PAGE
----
Autism is one of those words that seems to strike fear into a parent's heart. It's like "cancer". An incurable disorder, that means a less-than normal life.. something every parent dreads.
It was first brought up at that first fateful meeting with a speech-language pathologist, two years earlier. Now going on 4, my daughter was making leaps and strides ahead in her development, but there were still niggling oddities in her behaviour.
Our appointment was set for May. It was in a city that was an hour's drive, so her father and I loaded up our baby and our daughter, and left our other two with his brother and sister-in-law. It was a gorgeous day, but I could hardly enjoy it. Honestly, I wasn't sure what would be worse -- to find out my daughter was autistic or to find out she wasn't.
I know that seems odd, but you have to understand. Finding out she was, in fact, autistic, while devastating, would at least give a reason, an answer to the questions of what was wrong, and why was she like this and why did she do this. It would allow us to move on to the coping and healing and fixing stage. Finding out she wasn't actually autistic, while relieving, would also leave me despairing of ever finding out "why" and then.. how do we fix this? How can you fix something or treat something when you don't know what the cause is?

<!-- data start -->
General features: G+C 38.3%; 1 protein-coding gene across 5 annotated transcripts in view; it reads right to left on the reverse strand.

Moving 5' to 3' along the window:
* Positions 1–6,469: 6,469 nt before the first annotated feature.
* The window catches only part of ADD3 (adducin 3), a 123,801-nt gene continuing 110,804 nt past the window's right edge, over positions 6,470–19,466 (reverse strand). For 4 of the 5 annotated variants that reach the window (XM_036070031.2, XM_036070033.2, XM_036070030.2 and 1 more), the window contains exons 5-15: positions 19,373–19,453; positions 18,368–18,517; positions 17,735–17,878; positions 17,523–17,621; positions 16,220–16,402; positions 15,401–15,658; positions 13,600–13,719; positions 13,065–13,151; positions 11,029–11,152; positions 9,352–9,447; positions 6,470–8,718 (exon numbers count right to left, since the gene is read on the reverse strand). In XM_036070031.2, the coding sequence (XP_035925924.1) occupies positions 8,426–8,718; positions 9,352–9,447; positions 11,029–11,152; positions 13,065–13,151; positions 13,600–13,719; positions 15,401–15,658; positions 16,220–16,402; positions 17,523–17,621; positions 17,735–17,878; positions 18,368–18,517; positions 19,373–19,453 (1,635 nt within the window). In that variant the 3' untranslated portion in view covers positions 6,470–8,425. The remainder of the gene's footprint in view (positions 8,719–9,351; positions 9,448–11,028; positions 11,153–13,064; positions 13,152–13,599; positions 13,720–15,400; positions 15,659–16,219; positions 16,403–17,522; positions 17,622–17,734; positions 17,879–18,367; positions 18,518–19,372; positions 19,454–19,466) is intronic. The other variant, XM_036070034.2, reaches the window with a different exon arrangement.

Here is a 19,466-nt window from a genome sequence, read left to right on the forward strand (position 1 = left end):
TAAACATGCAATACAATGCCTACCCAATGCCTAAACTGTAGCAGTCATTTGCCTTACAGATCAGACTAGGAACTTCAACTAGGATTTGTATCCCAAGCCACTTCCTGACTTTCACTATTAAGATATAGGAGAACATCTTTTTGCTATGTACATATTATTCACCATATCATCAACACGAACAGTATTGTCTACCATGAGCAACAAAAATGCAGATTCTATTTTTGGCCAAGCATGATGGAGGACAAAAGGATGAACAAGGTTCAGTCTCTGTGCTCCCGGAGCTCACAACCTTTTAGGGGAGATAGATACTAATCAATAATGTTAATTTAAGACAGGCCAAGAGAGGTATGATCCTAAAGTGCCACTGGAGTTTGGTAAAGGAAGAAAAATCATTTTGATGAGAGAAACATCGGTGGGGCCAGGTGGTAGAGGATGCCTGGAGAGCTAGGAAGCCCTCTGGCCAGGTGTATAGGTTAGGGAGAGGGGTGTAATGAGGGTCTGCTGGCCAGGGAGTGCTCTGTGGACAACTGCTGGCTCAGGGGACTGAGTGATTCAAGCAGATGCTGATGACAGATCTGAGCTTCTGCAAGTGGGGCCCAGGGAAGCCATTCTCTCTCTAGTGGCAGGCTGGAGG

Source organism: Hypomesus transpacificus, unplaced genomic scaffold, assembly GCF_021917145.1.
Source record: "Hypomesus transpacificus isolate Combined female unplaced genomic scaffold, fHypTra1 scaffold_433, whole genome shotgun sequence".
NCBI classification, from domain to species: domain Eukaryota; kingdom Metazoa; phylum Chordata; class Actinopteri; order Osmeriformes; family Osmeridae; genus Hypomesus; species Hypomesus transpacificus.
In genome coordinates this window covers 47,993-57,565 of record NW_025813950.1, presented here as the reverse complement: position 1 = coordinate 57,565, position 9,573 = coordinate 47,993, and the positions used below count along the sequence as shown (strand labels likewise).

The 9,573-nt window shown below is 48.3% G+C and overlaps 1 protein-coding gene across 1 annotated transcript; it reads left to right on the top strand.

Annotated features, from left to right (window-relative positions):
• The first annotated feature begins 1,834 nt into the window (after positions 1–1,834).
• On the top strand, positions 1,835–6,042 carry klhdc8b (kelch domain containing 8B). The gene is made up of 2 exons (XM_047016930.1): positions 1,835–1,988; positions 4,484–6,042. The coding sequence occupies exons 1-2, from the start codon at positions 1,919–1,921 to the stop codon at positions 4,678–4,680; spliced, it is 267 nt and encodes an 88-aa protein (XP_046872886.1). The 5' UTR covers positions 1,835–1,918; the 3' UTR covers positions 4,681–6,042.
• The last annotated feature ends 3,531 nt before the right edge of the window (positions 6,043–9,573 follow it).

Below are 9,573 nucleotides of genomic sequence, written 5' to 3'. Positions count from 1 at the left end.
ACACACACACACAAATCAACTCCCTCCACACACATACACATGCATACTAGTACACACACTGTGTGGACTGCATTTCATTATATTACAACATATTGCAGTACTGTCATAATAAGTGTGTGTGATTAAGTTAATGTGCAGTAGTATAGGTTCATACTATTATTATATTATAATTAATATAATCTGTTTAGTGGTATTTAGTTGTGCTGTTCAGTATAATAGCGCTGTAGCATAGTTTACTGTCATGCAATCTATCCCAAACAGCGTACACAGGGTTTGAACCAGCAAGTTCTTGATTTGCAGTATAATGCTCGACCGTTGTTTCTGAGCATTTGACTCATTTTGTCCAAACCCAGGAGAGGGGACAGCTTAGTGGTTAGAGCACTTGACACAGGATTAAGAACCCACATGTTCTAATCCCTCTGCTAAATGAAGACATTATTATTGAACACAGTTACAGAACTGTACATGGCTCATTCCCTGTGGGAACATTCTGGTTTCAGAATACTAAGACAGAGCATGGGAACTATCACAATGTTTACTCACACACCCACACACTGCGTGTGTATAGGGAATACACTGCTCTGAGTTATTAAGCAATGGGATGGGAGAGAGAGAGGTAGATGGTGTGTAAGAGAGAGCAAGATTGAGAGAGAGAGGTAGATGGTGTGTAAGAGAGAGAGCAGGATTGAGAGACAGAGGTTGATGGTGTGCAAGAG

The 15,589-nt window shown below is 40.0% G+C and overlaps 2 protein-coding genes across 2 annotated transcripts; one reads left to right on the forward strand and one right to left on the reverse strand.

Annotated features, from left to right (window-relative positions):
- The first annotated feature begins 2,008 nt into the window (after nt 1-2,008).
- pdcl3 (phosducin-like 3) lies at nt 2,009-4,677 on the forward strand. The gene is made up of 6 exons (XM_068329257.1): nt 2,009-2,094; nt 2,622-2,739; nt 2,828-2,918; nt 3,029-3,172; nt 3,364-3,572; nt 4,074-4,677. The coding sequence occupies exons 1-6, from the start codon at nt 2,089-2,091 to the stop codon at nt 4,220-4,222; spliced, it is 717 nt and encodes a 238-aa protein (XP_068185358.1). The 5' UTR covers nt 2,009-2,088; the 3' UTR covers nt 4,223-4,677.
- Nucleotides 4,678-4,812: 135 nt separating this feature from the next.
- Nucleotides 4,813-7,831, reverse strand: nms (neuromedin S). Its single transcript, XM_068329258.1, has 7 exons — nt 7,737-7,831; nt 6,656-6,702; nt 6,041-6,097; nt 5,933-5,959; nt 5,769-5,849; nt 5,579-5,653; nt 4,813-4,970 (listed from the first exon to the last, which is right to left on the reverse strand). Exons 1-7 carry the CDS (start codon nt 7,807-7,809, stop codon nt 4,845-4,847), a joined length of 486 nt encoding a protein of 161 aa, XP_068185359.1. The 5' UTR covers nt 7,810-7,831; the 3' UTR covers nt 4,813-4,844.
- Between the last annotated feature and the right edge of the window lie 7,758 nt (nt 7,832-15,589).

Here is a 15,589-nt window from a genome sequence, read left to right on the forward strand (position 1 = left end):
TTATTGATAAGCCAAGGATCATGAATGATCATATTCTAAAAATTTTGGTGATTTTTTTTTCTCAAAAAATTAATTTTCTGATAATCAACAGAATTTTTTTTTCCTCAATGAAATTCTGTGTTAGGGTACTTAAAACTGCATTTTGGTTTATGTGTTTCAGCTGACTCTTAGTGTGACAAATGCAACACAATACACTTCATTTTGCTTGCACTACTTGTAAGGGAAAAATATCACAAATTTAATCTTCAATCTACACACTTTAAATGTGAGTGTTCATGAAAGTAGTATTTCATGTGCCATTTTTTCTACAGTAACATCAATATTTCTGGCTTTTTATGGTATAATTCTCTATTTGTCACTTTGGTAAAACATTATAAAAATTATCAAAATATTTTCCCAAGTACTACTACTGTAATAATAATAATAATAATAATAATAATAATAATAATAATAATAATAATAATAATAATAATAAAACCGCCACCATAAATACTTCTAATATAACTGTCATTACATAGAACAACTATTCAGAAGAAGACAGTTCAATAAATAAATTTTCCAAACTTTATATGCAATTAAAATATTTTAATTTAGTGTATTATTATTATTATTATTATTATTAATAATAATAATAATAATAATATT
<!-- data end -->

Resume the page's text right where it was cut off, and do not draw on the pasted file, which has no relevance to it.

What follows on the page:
It was time for the appointment. I took my babies into the building and met with the clinician. I was told that first they wanted to observe her for about half an hour, before coming in and doing more formal testing. So we were led to a well-appointed play room, and left alone.
30 minutes isn't really a long time, but when you're anxious, it seems to go on forever. My daughter puttered around, chattering to me about this and that, while I nursed my infant daughter, and when she was done, I got down and played with my older child. When the clinician finally came into the room, she played with Z, asking her a few questions, talking for some time with me and then left again to consult with the doctor.
In total, it was about 2 hours that we were there. At the end, the doctor and clinician returned. They sat down and their report was.. No. It seemed unlikely that my daughter was autistic. They explained that while she actually did, indeed, have many characteristics that were typical of autistic children, autism was considered primarily a social-behavioural disorder, and my child's social skills were simply too advanced to say that she was autistic. I was both relieved and alarmed by their report.
I was relieved to know that my daughter's problems were not autism-related. However.. the fact that she had many autistic tendencies was scary. I was also left feeling lost. Where do I look now for the answers I wanted.. that I needed?